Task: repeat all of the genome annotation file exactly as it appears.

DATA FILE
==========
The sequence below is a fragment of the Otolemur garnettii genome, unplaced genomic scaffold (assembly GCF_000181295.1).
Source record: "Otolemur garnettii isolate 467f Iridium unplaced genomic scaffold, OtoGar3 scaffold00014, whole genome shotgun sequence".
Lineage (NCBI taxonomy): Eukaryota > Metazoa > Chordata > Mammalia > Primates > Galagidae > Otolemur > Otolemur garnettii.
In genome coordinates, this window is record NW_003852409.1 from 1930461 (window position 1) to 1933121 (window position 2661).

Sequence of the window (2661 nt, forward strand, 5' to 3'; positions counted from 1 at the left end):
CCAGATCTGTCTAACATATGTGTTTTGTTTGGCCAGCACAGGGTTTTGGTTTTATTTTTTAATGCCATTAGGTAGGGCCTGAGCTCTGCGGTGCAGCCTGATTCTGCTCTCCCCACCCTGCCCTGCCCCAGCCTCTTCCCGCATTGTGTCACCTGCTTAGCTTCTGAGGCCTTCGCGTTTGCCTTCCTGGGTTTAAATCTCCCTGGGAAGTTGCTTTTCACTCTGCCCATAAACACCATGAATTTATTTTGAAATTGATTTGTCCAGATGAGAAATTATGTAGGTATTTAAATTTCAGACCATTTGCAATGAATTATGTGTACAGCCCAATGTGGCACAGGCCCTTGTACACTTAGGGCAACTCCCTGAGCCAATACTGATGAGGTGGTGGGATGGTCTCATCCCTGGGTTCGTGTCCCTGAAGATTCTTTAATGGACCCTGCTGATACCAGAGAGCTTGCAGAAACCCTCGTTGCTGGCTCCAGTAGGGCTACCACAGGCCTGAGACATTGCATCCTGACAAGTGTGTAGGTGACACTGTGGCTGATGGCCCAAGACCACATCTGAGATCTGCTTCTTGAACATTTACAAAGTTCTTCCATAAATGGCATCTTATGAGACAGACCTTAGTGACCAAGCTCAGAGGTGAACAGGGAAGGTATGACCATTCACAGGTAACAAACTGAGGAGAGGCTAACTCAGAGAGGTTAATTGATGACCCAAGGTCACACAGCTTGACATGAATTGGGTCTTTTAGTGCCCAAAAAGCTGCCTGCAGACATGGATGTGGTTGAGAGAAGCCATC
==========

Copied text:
The sequence below is a fragment of the Otolemur garnettii genome, unplaced genomic scaffold (assembly GCF_000181295.1).
Source record: "Otolemur garnettii isolate 467f Iridium unplaced genomic scaffold, OtoGar3 scaffold00014, whole genome shotgun sequence".
Lineage (NCBI taxonomy): Eukaryota > Metazoa > Chordata > Mammalia > Primates > Galagidae > Otolemur > Otolemur garnettii.
In genome coordinates, this window is record NW_003852409.1 from 1930461 (window position 1) to 1933121 (window position 2661).

Sequence of the window (2661 nt, forward strand, 5' to 3'; positions counted from 1 at the left end):
CCAGATCTGTCTAACATATGTGTTTTGTTTGGCCAGCACAGGGTTTTGGTTTTATTTTTTAATGCCATTAGGTAGGGCCTGAGCTCTGCGGTGCAGCCTGATTCTGCTCTCCCCACCCTGCCCTGCCCCAGCCTCTTCCCGCATTGTGTCACCTGCTTAGCTTCTGAGGCCTTCGCGTTTGCCTTCCTGGGTTTAAATCTCCCTGGGAAGTTGCTTTTCACTCTGCCCATAAACACCATGAATTTATTTTGAAATTGATTTGTCCAGATGAGAAATTATGTAGGTATTTAAATTTCAGACCATTTGCAATGAATTATGTGTACAGCCCAATGTGGCACAGGCCCTTGTACACTTAGGGCAACTCCCTGAGCCAATACTGATGAGGTGGTGGGATGGTCTCATCCCTGGGTTCGTGTCCCTGAAGATTCTTTAATGGACCCTGCTGATACCAGAGAGCTTGCAGAAACCCTCGTTGCTGGCTCCAGTAGGGCTACCACAGGCCTGAGACATTGCATCCTGACAAGTGTGTAGGTGACACTGTGGCTGATGGCCCAAGACCACATCTGAGATCTGCTTCTTGAACATTTACAAAGTTCTTCCATAAATGGCATCTTATGAGACAGACCTTAGTGACCAAGCTCAGAGGTGAACAGGGAAGGTATGACCATTCACAGGTAACAAACTGAGGAGAGGCTAACTCAGAGAGGTTAATTGATGACCCAAGGTCACACAGCTTGACATGAATTGGGTCTTTTAGTGCCCAAAAAGCTGCCTGCAGACATGGATGTGGTTGAGAGAAGCCATC